BALTIMORE — Twenty-six teams have applied to be an independent monitor over police reforms in Baltimore.

The Baltimore Sun (http://bsun.md/2sMe9Va) reported Friday that it had obtained the list of those wishing to service as an oversight committee.

The consent decree between Baltimore and the U.S. Department of Justice set aside nearly $1.5 million per year to pay for a monitoring team.

The Sun says the applicant list was provided by Mayor Catherine Pugh’s office. The applicants include top law and consulting firms from across the country, and former prosecutors, judges and elected officials.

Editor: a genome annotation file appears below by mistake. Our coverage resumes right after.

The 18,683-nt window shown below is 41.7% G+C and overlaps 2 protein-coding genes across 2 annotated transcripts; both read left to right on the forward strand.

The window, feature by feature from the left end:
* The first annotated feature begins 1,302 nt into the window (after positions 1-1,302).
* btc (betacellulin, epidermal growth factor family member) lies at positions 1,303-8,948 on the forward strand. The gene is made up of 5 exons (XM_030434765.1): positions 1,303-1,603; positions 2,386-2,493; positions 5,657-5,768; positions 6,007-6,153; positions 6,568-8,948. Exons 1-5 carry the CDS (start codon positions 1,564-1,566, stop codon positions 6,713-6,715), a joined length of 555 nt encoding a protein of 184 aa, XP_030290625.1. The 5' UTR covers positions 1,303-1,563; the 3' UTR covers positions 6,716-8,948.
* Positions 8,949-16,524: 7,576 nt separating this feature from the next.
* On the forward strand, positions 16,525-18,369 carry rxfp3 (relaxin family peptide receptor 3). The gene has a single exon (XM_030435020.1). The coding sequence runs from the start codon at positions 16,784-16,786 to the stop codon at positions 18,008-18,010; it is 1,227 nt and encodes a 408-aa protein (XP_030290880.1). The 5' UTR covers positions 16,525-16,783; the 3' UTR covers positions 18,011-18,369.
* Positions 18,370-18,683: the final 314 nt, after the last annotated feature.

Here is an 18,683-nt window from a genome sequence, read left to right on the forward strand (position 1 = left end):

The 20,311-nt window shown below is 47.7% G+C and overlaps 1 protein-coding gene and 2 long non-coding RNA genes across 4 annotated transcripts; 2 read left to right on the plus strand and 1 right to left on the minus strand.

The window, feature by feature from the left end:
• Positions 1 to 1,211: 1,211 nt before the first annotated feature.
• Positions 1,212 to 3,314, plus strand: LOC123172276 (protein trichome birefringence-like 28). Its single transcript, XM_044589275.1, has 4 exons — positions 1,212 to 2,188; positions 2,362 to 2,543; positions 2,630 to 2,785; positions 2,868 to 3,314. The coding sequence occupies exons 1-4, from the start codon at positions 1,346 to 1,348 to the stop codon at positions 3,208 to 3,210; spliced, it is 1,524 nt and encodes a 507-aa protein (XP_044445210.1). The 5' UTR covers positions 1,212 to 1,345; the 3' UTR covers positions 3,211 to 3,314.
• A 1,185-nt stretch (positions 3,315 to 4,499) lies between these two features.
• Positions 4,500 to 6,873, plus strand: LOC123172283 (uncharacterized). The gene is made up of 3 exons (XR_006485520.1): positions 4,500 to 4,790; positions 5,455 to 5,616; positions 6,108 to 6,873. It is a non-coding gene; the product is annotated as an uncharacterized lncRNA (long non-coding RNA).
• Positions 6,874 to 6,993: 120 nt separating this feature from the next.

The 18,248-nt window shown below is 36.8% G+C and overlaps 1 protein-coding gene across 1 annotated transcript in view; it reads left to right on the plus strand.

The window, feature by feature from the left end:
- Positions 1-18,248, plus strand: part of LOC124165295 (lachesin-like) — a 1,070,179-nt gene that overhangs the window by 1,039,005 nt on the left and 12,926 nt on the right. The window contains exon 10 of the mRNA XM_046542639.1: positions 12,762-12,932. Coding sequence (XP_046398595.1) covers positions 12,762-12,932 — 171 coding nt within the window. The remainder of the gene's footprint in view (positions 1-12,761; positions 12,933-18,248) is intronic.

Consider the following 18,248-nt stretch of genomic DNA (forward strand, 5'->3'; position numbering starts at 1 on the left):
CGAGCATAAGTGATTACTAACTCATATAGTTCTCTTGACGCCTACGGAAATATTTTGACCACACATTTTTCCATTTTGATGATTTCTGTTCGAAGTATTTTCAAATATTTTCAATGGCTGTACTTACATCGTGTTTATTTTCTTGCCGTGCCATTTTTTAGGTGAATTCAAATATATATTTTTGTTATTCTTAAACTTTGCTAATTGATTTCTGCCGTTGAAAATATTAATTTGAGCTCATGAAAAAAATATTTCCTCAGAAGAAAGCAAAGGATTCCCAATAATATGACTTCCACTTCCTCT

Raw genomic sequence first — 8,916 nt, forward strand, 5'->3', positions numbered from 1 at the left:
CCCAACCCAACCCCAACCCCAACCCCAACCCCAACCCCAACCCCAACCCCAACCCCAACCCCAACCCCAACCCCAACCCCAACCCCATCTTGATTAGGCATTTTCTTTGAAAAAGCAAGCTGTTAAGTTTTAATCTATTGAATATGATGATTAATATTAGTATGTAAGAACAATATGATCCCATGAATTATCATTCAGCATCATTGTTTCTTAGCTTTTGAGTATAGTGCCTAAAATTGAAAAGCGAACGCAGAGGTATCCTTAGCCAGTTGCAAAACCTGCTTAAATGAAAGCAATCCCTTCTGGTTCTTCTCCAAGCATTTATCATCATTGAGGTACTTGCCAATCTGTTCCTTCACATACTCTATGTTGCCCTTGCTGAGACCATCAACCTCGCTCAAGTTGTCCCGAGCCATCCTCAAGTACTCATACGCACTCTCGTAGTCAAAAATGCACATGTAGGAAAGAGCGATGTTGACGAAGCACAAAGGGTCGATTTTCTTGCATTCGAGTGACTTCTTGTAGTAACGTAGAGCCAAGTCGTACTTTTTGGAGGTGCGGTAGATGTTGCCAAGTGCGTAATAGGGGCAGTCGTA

The monitor will oversee the implementation of the agreement, which mandates improvements such as additional training for officers. It also overhauls the way the department handles encounters with mentally ill residents and with sexual assault cases.

Author photo
The AP is one of the largest and most trusted sources of independent newsgathering. AP is neither privately owned nor government-funded; instead, as a not-for-profit news cooperative owned by its American newspaper and broadcast members, it can maintain its single-minded focus on newsgathering and its commitment to the highest standards of objective, accurate journalism.